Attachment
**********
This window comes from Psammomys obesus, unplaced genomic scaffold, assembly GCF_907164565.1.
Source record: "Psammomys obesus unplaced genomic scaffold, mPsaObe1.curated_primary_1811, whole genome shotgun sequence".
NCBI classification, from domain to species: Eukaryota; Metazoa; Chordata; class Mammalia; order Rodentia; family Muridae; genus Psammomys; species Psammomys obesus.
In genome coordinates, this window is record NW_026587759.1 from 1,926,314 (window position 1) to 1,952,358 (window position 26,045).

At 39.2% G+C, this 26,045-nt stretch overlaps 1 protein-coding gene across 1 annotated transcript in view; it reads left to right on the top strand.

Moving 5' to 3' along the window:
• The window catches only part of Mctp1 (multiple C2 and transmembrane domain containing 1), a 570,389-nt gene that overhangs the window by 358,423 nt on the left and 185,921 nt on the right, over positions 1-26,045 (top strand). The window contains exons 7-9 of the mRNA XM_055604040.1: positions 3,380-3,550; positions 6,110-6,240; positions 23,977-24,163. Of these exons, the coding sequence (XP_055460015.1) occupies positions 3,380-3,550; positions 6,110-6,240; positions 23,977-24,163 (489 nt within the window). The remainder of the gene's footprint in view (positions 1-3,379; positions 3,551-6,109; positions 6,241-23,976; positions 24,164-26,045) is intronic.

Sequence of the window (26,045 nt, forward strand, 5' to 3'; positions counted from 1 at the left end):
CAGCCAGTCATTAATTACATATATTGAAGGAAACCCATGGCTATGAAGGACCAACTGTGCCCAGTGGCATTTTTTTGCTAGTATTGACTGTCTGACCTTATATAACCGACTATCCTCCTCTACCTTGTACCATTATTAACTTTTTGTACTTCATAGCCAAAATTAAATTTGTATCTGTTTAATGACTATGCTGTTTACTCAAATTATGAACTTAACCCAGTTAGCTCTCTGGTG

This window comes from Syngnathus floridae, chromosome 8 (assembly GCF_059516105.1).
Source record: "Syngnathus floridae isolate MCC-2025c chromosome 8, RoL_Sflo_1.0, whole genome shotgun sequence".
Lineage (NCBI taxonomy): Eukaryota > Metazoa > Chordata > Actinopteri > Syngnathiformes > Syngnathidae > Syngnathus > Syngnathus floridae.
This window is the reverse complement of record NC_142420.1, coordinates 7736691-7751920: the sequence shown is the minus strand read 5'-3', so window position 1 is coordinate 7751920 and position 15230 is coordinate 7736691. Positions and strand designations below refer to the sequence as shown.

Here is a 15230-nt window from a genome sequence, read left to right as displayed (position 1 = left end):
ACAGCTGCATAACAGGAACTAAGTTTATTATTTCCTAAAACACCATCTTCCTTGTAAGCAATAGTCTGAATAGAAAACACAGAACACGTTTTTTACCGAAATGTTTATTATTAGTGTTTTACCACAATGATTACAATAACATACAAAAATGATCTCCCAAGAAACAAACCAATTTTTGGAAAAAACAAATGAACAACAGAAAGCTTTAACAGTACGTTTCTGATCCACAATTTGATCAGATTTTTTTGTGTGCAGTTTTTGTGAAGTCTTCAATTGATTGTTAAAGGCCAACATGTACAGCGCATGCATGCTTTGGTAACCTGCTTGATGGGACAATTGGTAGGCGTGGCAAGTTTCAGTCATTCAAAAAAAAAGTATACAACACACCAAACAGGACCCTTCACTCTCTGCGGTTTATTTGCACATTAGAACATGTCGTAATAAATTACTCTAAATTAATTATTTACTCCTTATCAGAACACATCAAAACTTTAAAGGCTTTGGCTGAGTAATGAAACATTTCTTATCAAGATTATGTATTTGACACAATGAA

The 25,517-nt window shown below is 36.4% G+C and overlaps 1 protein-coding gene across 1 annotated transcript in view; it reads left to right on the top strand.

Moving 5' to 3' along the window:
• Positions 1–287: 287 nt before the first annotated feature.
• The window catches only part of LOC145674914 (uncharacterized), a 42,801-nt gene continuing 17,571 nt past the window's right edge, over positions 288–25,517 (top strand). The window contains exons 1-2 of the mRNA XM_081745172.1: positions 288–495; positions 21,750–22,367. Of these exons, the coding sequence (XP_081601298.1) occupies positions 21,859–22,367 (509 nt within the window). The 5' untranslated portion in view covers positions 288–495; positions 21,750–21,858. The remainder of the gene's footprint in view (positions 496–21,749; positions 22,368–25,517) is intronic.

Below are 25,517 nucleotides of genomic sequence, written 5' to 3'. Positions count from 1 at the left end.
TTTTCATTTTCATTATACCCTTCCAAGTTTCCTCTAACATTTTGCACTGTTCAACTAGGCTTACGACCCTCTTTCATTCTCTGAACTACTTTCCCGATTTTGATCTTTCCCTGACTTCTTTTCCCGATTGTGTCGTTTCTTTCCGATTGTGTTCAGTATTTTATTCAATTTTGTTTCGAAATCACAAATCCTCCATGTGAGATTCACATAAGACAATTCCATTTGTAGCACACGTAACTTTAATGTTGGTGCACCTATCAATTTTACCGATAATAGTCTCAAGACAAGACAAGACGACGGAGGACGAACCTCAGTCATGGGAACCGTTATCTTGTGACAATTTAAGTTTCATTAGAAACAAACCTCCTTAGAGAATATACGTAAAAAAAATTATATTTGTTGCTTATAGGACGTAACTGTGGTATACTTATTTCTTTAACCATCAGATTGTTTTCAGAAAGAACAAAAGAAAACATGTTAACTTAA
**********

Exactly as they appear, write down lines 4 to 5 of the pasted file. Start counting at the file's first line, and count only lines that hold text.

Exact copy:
In genome coordinates, this window is record NW_026587759.1 from 1,926,314 (window position 1) to 1,952,358 (window position 26,045).

At 39.2% G+C, this 26,045-nt stretch overlaps 1 protein-coding gene across 1 annotated transcript in view; it reads left to right on the top strand.